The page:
Bipartisan Bill Would Protect Veterans From Unauthorized VA Claim Fees

Bipartisan Bill Would Protect Veterans From Unauthorized VA Claim Fees
A veteran service representative with the Oklahoma Department of Veterans Affairs Claims and Benefits Division speaks with a veteran at Tinker Air Force Base, Okla. (Photo by Kelly White/Air Force)

The VA must do more to “protect veterans from bad actors looking to take advantage of them” during the claims process, according to a bipartisan letter from 30 House and Senate members addressed to VA Secretary Denis McDonough.

 

The Sept. 14 letter also seeks input from VA on other resources needed to prevent such fraud, and brings up one potential assist – the MOAA-supported Governing Unaccredited Representatives Defrauding (GUARD) VA Benefits Act, which would restore criminal penalties for such actions. Congress removed those penalties nearly 20 years ago.

 

[TAKE ACTION: Protect Veterans From ‘Claims Sharks’]

 

The act was introduced during the 117th Congress, but did not become law. The current Senate version (S. 740) has 22 co-sponsors in addition to sponsor Sen. John Boozman (R-Ark.), while the House version (H.R. 1139) has 127, along with sponsor Rep. Chris Pappas (D-N.H.).

 

“We do not want to limit a veteran’s ability to seek help,” the lawmakers wrote to McDonough, “we are simply trying to guarantee, when a veteran seeks assistance, they can trust that the individual meets the highest ethical and professional standards and they will not have to give up their hard-earned benefits to access VA.”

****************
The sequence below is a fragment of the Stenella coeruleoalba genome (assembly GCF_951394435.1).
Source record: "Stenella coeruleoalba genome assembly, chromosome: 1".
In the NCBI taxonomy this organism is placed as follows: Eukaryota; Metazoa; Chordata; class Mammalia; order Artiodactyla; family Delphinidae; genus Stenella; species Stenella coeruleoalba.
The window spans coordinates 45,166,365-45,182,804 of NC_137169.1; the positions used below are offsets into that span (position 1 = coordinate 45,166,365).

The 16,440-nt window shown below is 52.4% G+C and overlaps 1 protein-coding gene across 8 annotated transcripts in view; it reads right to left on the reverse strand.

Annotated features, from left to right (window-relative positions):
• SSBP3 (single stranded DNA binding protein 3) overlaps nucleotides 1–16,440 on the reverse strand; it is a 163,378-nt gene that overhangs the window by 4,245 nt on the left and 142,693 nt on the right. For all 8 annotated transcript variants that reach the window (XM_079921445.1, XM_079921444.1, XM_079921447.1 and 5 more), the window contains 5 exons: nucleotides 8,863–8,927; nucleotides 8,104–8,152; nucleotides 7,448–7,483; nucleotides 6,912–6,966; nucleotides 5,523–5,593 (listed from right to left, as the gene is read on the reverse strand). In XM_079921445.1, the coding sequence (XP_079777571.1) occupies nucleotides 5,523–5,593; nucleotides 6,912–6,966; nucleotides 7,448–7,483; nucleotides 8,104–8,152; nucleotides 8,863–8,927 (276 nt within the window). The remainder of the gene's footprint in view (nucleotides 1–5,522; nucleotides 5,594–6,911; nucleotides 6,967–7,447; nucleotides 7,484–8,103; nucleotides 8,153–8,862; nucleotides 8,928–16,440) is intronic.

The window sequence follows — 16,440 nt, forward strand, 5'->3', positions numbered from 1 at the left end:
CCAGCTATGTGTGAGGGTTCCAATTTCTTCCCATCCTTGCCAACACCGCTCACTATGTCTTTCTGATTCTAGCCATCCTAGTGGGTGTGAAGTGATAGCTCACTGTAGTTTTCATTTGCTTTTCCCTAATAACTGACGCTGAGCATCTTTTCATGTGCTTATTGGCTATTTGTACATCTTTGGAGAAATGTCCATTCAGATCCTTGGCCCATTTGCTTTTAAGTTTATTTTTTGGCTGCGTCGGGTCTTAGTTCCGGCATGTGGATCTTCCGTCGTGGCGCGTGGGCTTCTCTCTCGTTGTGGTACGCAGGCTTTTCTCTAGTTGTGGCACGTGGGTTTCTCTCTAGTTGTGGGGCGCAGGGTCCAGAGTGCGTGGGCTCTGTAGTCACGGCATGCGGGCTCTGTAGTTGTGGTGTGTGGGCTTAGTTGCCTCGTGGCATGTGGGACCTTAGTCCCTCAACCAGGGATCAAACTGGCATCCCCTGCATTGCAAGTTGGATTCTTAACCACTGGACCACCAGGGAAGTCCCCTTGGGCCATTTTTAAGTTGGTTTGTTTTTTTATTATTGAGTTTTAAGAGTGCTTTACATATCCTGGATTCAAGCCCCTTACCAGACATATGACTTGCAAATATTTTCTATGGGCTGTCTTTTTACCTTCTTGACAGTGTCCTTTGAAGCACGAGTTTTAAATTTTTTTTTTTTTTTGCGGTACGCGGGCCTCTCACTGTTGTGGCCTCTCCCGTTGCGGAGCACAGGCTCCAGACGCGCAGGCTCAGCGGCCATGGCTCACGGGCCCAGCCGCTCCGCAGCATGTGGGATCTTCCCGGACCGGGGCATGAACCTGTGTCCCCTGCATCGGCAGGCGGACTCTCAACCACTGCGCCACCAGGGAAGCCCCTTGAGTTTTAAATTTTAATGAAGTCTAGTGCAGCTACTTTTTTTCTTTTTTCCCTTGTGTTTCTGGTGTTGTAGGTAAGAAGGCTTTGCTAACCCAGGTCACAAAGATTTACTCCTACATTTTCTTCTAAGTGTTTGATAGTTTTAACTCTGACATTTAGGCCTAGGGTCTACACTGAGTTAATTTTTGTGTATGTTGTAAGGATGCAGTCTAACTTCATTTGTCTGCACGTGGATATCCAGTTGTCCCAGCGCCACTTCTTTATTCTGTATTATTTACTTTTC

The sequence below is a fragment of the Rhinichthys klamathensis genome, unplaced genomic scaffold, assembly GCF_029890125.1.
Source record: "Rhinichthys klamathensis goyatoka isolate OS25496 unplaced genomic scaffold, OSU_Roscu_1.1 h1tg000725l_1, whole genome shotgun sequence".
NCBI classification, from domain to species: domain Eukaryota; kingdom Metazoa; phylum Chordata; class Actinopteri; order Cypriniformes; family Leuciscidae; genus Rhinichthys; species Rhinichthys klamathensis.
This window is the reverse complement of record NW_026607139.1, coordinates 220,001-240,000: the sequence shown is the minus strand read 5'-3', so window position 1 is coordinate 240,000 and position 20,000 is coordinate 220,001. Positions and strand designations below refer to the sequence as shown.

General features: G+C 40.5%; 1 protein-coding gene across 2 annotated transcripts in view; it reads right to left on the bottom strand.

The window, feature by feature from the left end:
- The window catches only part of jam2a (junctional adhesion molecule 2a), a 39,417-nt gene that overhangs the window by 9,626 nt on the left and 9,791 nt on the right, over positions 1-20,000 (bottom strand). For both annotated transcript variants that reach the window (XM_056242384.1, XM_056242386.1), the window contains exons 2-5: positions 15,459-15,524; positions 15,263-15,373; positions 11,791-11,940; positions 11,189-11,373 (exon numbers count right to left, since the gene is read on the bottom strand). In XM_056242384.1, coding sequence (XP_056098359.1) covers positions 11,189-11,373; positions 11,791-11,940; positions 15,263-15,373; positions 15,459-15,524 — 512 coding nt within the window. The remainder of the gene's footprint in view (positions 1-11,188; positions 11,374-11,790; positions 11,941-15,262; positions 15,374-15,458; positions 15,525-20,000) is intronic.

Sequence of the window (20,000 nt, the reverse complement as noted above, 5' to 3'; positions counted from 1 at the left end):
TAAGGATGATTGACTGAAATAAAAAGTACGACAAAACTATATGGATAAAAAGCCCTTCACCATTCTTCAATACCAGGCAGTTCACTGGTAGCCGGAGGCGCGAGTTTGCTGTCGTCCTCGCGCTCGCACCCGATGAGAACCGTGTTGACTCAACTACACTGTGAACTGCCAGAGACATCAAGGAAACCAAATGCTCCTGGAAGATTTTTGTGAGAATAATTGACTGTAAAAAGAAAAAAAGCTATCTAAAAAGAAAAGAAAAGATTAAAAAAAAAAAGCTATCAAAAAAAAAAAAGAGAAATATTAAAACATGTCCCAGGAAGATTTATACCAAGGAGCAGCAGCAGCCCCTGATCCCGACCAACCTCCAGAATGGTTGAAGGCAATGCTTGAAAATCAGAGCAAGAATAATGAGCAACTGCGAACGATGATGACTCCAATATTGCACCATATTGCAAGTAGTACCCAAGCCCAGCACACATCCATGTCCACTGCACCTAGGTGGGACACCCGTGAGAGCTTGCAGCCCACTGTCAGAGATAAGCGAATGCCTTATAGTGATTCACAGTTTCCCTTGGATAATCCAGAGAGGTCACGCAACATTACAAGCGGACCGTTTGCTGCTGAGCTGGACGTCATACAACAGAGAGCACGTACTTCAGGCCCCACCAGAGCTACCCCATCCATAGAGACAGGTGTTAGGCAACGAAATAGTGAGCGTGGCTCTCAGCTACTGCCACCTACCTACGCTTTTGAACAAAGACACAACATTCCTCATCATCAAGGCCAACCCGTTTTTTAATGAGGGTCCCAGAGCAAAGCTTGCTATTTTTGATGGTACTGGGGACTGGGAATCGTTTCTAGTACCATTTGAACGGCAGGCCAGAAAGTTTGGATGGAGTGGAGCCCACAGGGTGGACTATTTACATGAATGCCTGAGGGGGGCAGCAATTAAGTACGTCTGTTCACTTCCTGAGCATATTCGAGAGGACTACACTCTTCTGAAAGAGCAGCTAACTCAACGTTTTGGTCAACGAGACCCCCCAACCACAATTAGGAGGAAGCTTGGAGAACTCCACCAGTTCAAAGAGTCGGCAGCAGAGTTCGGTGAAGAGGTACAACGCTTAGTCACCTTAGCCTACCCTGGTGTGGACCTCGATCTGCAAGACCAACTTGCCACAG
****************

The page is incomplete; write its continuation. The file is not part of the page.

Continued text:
[RELATED: As PACT Act Benefits Take Shape, Risk of Fraud Rises]

 

Millions of veterans have become new potential targets for unaccredited representatives, and potential benefits fraud, after becoming eligible for VA benefits via the Sergeant First Class Heath Robinson Honoring Our Promise to Address Comprehensive Toxics (PACT) Act, which took effect last year.

 

These veterans may not be aware of no-cost support available to them during their claims process. MOAA recommends reaching out to an accredited Veterans Service Organization (VSO) for assistance; find one near you at this link.

 

Your state also may participate in the County VSO (CVSO) program. You can find out by searching online for your state’s department of veterans services.

 

[RELATED AT MILITARY.COM: ‘Status Quo Is Not an Option’]

 

Veterans and their family members seeking VA care or compensation should not be greeted with higher-than-allowed fees – or worse, flat-out claims fraud. Join MOAA’s efforts to move this bipartisan, bicameral legislation forward as part of our ongoing work to preserve service-earned benefits.

 

Learn more about other MOAA advocacy priorities by registering at our Legislative Action Center.

 

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About the Author

Kevin Lilley
Kevin Lilley

Lilley serves as MOAA's digital content manager. His duties include producing, editing, and managing content for a variety of platforms, with a concentration on The MOAA Newsletter and MOAA.org. Follow him on Twitter: @KRLilley